I would argue that we do pretty well at communicating horizontally with our peer groups,” he said.  “The folks at the top here, the vast majority, are schooled in very different concepts.  They have MBAs, they studied organizations … so they’re pretty good at talking to each other [horizontally].  What I would argue is that we don’t talk to each other very much going [vertically].  Now the managers are probably talking to their respective scientists, but I would argue that sometimes things get lost in the middle, and maybe those conversations are happening, but it doesn’t always happen that these folks are directly talking to each other, and if they do, they don’t even understand each other.  Then you get these silos; maybe they are talking to each other, but they are all in these silos.”

What they are trying to do is move information up and down the groups.  “It is a double headed arrow for a reason,” he said.  “The scientists really need to understand what is it the managers are trying to make decisions about so they can help.  The managers need to understand what the information is being developed down here that can help them make that decision.  So we’re trying to break that down in a lot of different ways through things like skunkworks and things like that.  But this conceptually is what we’re trying to accomplish in CSAMP.”

CSAMP has a two-tiered organizational structure comprised of a Policy Group made up of agency directors and top-level executives from the entities involved in the litigation, and the Collaborative Adaptive Management Team (CAMT) which includes designated managers and scientists representing state and federal agencies, water contractors and non-governmental organizations to serve as a working group functioning under the direction of the Policy Group.  The Delta Science Program and the Interagency Ecological Program Lead Scientist is involved as well.  Technical teams are formed as needed.  “Depending on the need, we form a team, we pull together the experts, and a lot of times we bring in other experts where we need to, and we retain experts to do independent studies,” he said.

The mission statement for CSAMP is:  ‘Work, with a sense of urgency, to develop a robust science and adaptive management program that will inform both the implementation of the current Biological Opinions, including interim operations; and the development of revised Biological Opinions.’

Mr. DiGennaro pointed out that they are trying to work with a sense of urgency.  “We’re trying to be responsive to management needs,” he said.  “We’re looking at the current biological opinions but also trying to think about future biological opinions, whether those might be under Water Fix, there’s a reconsultation now.  But we are pretty focused on the Delta, the biological opinions, management of salmon and smelt.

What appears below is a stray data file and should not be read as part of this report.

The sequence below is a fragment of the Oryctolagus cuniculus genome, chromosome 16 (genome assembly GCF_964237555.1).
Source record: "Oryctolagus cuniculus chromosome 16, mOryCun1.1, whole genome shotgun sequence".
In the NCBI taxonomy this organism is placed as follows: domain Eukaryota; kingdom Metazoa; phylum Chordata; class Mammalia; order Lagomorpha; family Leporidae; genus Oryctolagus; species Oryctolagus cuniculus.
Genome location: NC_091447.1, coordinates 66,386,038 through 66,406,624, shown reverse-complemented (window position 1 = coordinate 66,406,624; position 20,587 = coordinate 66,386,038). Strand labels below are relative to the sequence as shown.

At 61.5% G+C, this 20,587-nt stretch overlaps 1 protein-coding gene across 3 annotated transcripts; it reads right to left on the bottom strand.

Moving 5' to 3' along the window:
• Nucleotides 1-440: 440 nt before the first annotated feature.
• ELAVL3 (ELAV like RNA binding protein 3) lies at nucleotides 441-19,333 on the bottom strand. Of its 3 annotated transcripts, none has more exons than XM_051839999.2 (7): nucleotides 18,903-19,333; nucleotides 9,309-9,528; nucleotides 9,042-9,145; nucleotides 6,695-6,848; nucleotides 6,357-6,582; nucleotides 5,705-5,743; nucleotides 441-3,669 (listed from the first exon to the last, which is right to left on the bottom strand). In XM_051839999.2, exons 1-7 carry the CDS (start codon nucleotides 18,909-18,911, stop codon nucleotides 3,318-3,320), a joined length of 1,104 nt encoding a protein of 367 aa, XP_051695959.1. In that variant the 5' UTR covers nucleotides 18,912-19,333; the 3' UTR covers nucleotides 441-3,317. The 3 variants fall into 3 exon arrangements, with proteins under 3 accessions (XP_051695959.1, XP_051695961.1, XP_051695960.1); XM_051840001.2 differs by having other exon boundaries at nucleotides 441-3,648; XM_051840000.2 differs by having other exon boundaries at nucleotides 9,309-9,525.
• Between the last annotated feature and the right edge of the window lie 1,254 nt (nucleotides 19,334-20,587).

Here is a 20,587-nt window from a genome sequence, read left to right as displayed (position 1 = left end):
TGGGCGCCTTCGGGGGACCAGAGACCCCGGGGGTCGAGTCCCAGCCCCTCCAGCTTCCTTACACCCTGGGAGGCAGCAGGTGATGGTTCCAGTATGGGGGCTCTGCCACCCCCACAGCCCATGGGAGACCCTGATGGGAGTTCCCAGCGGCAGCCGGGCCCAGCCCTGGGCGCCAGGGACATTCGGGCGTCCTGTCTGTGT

Currently, the technical investigations that are underway include the application of Delta smelt survey data, fall outflow management for Delta smelt, Old and Middle River Management and Delta smelt entrainment, and south Delta salmonid survival.

Part 2: Collaborative Adaptive Management Team (CAMT) Investigations: Using New Modeling Approaches to Understand Delta Smelt State Salvage Patterns at the State Water Project and Central Valley Project

The Collaborative Adaptive Management Team, comprised of high level managers and senior scientists, is the group that works underneath the CSAMP policy group.  The CAMT was established to work with a sense of urgency to develop a robust science and adaptive management program to inform both the implementation of the current BiOps and the development of revised BiOps.  CAMT was charged with preparing a workplan for the Court that identifies topic areas where significant disagreement exists between parties and describes how the topics will be addressed through a collaborative science process.

As part of the workplan, the CAMT entrainment team came up with four studies that come down from two management questions that needed answers affecting entrainment of Delta smelt.  Dr. Lenny Grimaldo with ICF International highlighted the team’s findings.

CAMT examined historical (1993-2015) salvage data to determine what factors affected Delta Smelt salvage at the State Water Project (SWP) and Central Valley Project (CVP) fish facilities. The objective was to determine if new approaches could be applied to the data to yield new insights about the factors that explain Delta Smelt salvage patterns within and across years.

These are things that need to be managed in real-time effectively so you are not having huge population consequences, but then the second part is the actual modeling of the population consequences so you know what those impacts are to the species,” he said, noting that a number of other scientists are involved.  “The idea was for us to work together to figure out the key uncertainties so that we could forge a path forward.”